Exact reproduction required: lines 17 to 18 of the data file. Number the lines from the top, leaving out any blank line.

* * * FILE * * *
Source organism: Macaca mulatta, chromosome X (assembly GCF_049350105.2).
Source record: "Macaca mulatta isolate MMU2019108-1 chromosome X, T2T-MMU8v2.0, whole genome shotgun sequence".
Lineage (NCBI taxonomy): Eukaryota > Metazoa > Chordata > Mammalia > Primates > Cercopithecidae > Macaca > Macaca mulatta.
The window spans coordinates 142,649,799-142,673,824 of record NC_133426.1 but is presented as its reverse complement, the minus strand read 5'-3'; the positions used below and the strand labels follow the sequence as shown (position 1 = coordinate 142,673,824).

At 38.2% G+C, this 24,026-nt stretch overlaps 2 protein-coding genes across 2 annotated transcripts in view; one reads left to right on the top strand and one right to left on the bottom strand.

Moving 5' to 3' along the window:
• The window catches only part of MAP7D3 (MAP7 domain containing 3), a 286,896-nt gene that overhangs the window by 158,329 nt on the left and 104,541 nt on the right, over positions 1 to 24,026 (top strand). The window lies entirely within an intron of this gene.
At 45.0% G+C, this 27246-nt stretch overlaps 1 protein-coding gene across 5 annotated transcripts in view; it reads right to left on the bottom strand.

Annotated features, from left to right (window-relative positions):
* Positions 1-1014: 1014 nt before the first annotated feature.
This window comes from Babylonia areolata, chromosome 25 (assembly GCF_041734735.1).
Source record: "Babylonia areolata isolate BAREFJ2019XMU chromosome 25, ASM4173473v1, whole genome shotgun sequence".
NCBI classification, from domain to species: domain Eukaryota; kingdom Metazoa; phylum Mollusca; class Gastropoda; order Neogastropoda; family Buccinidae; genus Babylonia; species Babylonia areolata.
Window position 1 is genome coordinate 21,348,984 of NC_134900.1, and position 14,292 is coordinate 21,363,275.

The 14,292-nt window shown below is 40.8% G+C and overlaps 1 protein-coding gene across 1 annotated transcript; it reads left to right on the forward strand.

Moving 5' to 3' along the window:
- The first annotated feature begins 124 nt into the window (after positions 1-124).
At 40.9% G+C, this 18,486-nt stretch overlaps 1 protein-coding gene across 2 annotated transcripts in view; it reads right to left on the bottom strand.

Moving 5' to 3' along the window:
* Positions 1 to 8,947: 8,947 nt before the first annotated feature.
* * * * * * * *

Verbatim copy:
- The first annotated feature begins 124 nt into the window (after positions 1-124).
At 40.9% G+C, this 18,486-nt stretch overlaps 1 protein-coding gene across 2 annotated transcripts in view; it reads right to left on the bottom strand.